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Bolt: no problem with one-strike-and-out rule

They were talking about the twitch in Daegu yesterday but there was no sign of a knee-jerk reaction. The morning after Usain Bolt's disqualification from the World Championship 100m final, close scrutiny of the replay showed a momentary twitch in the "set" position by Yohan Blake immediately before Bolt blatantly false started.

Blake's left knee and foot clearly quiver in the adjacent lane to Bolt – but ever so slightly, not enough to trigger the electronic reaction mechanism, as Dwain Chambers did with a more pronounced flinch in the semi-finals. Had Bolt lodged an appeal rather than ripping off his vest and accepting his fate, Blake's movement might have been deemed sufficient grounds to declare a faulty start rather than a false one and allowed the favourite to line-up for the re-start of the race – which was won by Blake, his Jamaican team-mate and training partner.

As it was, Bolt told The Gleaner newspaper yesterday that he had "no problem" with the controversial one-strike-and-out false-start rule which came into force last summer. He added in a statement: "Of course I am extremely disappointed not to have had the chance to defend my title due to the false start. I was feeling great through the rounds and was ready to run fast in the final. However, I have to move on now, as there is no point dwelling on the past. I have a few days to focus and get ready for the 200m on Friday."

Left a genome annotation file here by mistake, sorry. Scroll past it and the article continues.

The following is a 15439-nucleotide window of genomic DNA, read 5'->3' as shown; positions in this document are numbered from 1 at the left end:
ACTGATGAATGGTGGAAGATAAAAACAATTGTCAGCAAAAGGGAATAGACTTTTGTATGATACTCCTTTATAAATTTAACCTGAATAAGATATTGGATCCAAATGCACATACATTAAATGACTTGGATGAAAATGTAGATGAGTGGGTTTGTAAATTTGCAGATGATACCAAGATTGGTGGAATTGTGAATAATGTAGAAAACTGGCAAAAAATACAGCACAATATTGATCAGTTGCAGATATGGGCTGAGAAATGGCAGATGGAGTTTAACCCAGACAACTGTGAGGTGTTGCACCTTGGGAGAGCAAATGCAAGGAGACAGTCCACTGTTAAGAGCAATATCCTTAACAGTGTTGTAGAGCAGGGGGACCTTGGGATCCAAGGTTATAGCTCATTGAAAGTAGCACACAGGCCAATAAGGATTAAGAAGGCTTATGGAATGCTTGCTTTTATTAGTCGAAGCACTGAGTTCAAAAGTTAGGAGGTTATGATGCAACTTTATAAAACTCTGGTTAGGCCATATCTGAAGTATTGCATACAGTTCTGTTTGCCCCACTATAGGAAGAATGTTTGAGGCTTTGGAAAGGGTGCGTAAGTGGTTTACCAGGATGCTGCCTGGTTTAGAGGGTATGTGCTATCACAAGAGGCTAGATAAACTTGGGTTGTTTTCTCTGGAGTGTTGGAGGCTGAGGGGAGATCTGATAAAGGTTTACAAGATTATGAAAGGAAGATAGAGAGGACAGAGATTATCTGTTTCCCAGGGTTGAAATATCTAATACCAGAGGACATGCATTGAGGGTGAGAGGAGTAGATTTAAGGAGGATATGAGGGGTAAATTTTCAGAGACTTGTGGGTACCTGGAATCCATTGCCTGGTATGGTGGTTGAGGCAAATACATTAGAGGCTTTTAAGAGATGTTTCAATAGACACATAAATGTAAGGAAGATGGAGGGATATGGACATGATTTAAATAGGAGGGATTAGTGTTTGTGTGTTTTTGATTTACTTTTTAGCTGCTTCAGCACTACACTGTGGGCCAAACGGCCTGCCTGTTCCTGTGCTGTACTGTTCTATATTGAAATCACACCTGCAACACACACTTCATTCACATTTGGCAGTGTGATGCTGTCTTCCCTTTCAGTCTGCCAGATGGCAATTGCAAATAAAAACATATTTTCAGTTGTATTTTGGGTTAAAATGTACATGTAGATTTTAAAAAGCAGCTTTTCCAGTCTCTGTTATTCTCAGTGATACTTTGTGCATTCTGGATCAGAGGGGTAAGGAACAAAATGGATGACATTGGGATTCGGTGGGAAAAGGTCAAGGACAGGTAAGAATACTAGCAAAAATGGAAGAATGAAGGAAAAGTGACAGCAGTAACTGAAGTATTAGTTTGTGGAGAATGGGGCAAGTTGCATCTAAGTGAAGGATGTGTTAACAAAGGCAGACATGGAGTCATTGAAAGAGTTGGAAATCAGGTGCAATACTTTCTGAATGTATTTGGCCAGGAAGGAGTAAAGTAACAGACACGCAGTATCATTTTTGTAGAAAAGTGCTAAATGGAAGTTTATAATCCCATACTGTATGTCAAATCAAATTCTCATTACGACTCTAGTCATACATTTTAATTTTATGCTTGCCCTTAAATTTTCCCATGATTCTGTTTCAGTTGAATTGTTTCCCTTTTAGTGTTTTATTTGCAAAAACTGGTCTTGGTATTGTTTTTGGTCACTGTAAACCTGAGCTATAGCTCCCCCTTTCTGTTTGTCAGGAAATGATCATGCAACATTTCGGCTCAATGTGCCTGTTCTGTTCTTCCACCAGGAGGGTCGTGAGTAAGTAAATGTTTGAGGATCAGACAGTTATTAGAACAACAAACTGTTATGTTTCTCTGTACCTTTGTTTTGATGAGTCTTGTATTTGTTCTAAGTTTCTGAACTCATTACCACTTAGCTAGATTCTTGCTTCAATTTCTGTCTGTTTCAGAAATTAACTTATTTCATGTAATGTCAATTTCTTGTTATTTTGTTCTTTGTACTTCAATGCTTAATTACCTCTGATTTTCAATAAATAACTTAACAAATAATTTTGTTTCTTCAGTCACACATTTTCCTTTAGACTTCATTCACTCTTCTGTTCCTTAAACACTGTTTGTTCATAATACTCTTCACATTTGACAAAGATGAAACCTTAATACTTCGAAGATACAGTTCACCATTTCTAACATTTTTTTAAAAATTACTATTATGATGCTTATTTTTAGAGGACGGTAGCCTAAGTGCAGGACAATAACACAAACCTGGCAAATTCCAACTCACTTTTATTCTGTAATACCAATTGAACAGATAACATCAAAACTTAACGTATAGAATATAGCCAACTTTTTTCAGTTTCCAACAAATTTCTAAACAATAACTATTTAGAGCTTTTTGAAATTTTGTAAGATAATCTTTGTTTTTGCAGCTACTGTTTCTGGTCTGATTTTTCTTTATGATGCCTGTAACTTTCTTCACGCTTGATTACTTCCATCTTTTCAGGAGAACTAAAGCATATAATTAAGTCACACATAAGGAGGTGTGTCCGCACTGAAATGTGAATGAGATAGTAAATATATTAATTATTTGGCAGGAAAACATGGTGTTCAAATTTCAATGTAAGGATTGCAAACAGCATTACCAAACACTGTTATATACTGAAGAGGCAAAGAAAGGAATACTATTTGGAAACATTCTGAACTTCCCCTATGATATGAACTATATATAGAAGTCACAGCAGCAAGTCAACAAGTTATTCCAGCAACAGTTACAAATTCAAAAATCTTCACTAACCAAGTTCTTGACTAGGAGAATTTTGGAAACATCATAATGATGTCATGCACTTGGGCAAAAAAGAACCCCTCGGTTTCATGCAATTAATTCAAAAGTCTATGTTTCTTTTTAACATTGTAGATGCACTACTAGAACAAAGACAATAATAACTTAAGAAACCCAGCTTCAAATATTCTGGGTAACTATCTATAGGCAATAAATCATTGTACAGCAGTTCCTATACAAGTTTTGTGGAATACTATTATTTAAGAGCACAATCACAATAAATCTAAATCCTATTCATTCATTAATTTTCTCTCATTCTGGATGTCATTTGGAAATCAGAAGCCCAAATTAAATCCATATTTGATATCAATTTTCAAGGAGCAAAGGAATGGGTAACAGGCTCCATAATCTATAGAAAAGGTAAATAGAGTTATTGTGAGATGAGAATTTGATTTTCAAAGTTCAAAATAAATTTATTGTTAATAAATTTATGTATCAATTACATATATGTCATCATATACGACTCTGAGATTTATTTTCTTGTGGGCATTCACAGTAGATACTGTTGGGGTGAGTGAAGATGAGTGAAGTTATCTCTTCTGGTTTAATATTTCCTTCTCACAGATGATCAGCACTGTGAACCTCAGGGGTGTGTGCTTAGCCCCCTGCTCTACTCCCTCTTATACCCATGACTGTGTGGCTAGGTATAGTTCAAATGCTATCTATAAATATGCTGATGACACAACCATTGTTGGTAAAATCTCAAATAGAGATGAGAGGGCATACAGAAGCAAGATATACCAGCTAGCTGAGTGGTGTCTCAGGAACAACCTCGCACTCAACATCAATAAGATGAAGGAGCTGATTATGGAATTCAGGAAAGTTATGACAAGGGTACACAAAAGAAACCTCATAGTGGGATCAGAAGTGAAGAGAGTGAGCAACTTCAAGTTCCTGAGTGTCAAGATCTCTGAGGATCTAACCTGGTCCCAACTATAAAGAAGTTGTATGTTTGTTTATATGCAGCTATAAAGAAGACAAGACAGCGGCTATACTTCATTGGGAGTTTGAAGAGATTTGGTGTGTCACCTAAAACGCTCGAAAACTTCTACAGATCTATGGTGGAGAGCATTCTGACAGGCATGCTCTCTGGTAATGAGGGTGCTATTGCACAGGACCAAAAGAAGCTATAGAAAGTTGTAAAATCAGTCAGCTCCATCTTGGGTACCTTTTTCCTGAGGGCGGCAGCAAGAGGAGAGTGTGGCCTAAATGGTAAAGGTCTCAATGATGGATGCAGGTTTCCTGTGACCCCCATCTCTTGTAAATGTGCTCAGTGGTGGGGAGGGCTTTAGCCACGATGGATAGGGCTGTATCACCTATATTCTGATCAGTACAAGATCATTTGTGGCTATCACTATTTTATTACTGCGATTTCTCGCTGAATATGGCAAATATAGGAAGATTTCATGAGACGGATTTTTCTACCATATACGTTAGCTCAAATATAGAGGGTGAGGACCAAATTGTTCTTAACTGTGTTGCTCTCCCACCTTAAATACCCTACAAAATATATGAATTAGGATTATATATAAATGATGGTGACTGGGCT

At the same time, Lord Coe, a vice president of the International Association of Athletics Federations, spoke out against a knee-jerk change of the false-start rule.

"The start's not a technical nicety," he told Channel 4. "It's a skill set in the race. You've got to be really careful about playing fast and loose with rules just because your highest profile competitor falls foul of them."